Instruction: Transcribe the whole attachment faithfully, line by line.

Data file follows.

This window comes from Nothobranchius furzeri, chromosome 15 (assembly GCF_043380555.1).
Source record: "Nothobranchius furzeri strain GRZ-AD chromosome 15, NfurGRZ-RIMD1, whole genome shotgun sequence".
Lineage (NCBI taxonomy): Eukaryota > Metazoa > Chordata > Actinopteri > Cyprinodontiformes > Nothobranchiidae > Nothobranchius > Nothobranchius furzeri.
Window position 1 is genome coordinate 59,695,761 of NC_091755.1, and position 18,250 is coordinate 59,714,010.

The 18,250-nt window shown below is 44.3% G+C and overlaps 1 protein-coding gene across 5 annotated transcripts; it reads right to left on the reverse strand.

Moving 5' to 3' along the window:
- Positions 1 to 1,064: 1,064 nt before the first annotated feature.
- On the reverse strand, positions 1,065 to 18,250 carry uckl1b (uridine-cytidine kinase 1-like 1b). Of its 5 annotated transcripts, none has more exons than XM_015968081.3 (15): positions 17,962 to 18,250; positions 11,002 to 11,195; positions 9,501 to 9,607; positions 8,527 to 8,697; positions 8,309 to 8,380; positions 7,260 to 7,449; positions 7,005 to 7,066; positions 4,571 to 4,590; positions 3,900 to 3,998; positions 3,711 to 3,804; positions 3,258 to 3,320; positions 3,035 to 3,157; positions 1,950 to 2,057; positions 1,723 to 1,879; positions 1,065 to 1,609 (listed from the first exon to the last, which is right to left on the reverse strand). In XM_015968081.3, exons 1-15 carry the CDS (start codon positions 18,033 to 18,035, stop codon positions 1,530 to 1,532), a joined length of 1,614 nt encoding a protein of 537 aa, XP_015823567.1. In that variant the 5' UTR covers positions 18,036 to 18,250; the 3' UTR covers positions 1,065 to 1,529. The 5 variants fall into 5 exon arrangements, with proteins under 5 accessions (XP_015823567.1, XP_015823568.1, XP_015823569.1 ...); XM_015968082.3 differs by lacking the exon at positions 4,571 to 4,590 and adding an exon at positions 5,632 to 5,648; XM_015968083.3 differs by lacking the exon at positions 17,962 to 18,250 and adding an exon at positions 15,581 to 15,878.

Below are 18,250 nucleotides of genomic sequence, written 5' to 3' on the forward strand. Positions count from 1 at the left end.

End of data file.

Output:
This window comes from Nothobranchius furzeri, chromosome 15 (assembly GCF_043380555.1).
Source record: "Nothobranchius furzeri strain GRZ-AD chromosome 15, NfurGRZ-RIMD1, whole genome shotgun sequence".
Lineage (NCBI taxonomy): Eukaryota > Metazoa > Chordata > Actinopteri > Cyprinodontiformes > Nothobranchiidae > Nothobranchius > Nothobranchius furzeri.
Window position 1 is genome coordinate 59,695,761 of NC_091755.1, and position 18,250 is coordinate 59,714,010.

The 18,250-nt window shown below is 44.3% G+C and overlaps 1 protein-coding gene across 5 annotated transcripts; it reads right to left on the reverse strand.

Moving 5' to 3' along the window:
- Positions 1 to 1,064: 1,064 nt before the first annotated feature.
- On the reverse strand, positions 1,065 to 18,250 carry uckl1b (uridine-cytidine kinase 1-like 1b). Of its 5 annotated transcripts, none has more exons than XM_015968081.3 (15): positions 17,962 to 18,250; positions 11,002 to 11,195; positions 9,501 to 9,607; positions 8,527 to 8,697; positions 8,309 to 8,380; positions 7,260 to 7,449; positions 7,005 to 7,066; positions 4,571 to 4,590; positions 3,900 to 3,998; positions 3,711 to 3,804; positions 3,258 to 3,320; positions 3,035 to 3,157; positions 1,950 to 2,057; positions 1,723 to 1,879; positions 1,065 to 1,609 (listed from the first exon to the last, which is right to left on the reverse strand). In XM_015968081.3, exons 1-15 carry the CDS (start codon positions 18,033 to 18,035, stop codon positions 1,530 to 1,532), a joined length of 1,614 nt encoding a protein of 537 aa, XP_015823567.1. In that variant the 5' UTR covers positions 18,036 to 18,250; the 3' UTR covers positions 1,065 to 1,529. The 5 variants fall into 5 exon arrangements, with proteins under 5 accessions (XP_015823567.1, XP_015823568.1, XP_015823569.1 ...); XM_015968082.3 differs by lacking the exon at positions 4,571 to 4,590 and adding an exon at positions 5,632 to 5,648; XM_015968083.3 differs by lacking the exon at positions 17,962 to 18,250 and adding an exon at positions 15,581 to 15,878.

Below are 18,250 nucleotides of genomic sequence, written 5' to 3' on the forward strand. Positions count from 1 at the left end.